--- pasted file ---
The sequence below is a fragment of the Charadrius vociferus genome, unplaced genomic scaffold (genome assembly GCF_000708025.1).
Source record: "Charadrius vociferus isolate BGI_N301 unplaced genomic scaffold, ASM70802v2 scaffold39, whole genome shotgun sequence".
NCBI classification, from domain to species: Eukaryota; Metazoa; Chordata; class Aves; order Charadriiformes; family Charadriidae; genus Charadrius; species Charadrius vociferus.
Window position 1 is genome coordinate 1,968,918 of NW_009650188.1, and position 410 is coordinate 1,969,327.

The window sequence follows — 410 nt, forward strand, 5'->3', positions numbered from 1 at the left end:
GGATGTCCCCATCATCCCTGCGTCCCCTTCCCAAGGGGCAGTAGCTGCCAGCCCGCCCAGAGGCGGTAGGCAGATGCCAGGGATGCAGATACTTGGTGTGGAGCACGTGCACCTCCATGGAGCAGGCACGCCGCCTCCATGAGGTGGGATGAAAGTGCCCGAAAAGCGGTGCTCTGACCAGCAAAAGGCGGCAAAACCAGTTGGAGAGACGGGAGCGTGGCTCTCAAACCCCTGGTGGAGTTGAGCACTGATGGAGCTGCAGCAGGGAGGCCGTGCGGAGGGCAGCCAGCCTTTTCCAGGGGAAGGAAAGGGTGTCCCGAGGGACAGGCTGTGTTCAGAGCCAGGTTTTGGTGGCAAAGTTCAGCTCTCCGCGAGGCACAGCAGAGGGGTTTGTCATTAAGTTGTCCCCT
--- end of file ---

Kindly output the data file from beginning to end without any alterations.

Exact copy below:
The sequence below is a fragment of the Charadrius vociferus genome, unplaced genomic scaffold (genome assembly GCF_000708025.1).
Source record: "Charadrius vociferus isolate BGI_N301 unplaced genomic scaffold, ASM70802v2 scaffold39, whole genome shotgun sequence".
NCBI classification, from domain to species: Eukaryota; Metazoa; Chordata; class Aves; order Charadriiformes; family Charadriidae; genus Charadrius; species Charadrius vociferus.
Window position 1 is genome coordinate 1,968,918 of NW_009650188.1, and position 410 is coordinate 1,969,327.

The window sequence follows — 410 nt, forward strand, 5'->3', positions numbered from 1 at the left end:
GGATGTCCCCATCATCCCTGCGTCCCCTTCCCAAGGGGCAGTAGCTGCCAGCCCGCCCAGAGGCGGTAGGCAGATGCCAGGGATGCAGATACTTGGTGTGGAGCACGTGCACCTCCATGGAGCAGGCACGCCGCCTCCATGAGGTGGGATGAAAGTGCCCGAAAAGCGGTGCTCTGACCAGCAAAAGGCGGCAAAACCAGTTGGAGAGACGGGAGCGTGGCTCTCAAACCCCTGGTGGAGTTGAGCACTGATGGAGCTGCAGCAGGGAGGCCGTGCGGAGGGCAGCCAGCCTTTTCCAGGGGAAGGAAAGGGTGTCCCGAGGGACAGGCTGTGTTCAGAGCCAGGTTTTGGTGGCAAAGTTCAGCTCTCCGCGAGGCACAGCAGAGGGGTTTGTCATTAAGTTGTCCCCT